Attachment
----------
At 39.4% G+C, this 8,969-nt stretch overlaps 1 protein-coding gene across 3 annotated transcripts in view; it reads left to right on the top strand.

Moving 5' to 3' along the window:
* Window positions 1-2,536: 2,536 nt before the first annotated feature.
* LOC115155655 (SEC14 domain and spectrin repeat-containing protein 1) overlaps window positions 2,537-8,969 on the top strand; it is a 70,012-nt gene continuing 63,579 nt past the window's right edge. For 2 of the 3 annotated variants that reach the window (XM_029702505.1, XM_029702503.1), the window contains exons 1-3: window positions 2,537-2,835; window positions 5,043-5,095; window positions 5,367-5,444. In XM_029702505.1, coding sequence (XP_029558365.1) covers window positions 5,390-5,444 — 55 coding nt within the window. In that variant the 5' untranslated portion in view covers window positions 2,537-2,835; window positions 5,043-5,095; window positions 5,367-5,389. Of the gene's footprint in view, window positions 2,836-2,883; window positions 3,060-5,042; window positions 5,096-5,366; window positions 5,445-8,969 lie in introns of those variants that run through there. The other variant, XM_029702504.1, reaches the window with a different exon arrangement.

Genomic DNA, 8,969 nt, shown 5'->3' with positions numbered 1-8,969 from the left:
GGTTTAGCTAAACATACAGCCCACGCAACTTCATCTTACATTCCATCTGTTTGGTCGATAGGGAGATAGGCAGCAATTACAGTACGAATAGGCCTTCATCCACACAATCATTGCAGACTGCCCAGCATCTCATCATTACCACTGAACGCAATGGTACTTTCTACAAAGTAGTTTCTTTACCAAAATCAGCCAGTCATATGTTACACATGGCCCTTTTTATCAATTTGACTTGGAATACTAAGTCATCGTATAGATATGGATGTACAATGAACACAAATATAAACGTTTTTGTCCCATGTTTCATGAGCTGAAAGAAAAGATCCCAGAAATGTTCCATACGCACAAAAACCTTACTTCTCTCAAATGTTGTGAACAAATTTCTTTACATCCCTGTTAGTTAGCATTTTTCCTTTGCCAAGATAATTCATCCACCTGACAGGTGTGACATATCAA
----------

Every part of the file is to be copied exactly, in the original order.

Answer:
At 39.4% G+C, this 8,969-nt stretch overlaps 1 protein-coding gene across 3 annotated transcripts in view; it reads left to right on the top strand.

Moving 5' to 3' along the window:
* Window positions 1-2,536: 2,536 nt before the first annotated feature.
* LOC115155655 (SEC14 domain and spectrin repeat-containing protein 1) overlaps window positions 2,537-8,969 on the top strand; it is a 70,012-nt gene continuing 63,579 nt past the window's right edge. For 2 of the 3 annotated variants that reach the window (XM_029702505.1, XM_029702503.1), the window contains exons 1-3: window positions 2,537-2,835; window positions 5,043-5,095; window positions 5,367-5,444. In XM_029702505.1, coding sequence (XP_029558365.1) covers window positions 5,390-5,444 — 55 coding nt within the window. In that variant the 5' untranslated portion in view covers window positions 2,537-2,835; window positions 5,043-5,095; window positions 5,367-5,389. Of the gene's footprint in view, window positions 2,836-2,883; window positions 3,060-5,042; window positions 5,096-5,366; window positions 5,445-8,969 lie in introns of those variants that run through there. The other variant, XM_029702504.1, reaches the window with a different exon arrangement.

Genomic DNA, 8,969 nt, shown 5'->3' with positions numbered 1-8,969 from the left:
GGTTTAGCTAAACATACAGCCCACGCAACTTCATCTTACATTCCATCTGTTTGGTCGATAGGGAGATAGGCAGCAATTACAGTACGAATAGGCCTTCATCCACACAATCATTGCAGACTGCCCAGCATCTCATCATTACCACTGAACGCAATGGTACTTTCTACAAAGTAGTTTCTTTACCAAAATCAGCCAGTCATATGTTACACATGGCCCTTTTTATCAATTTGACTTGGAATACTAAGTCATCGTATAGATATGGATGTACAATGAACACAAATATAAACGTTTTTGTCCCATGTTTCATGAGCTGAAAGAAAAGATCCCAGAAATGTTCCATACGCACAAAAACCTTACTTCTCTCAAATGTTGTGAACAAATTTCTTTACATCCCTGTTAGTTAGCATTTTTCCTTTGCCAAGATAATTCATCCACCTGACAGGTGTGACATATCAA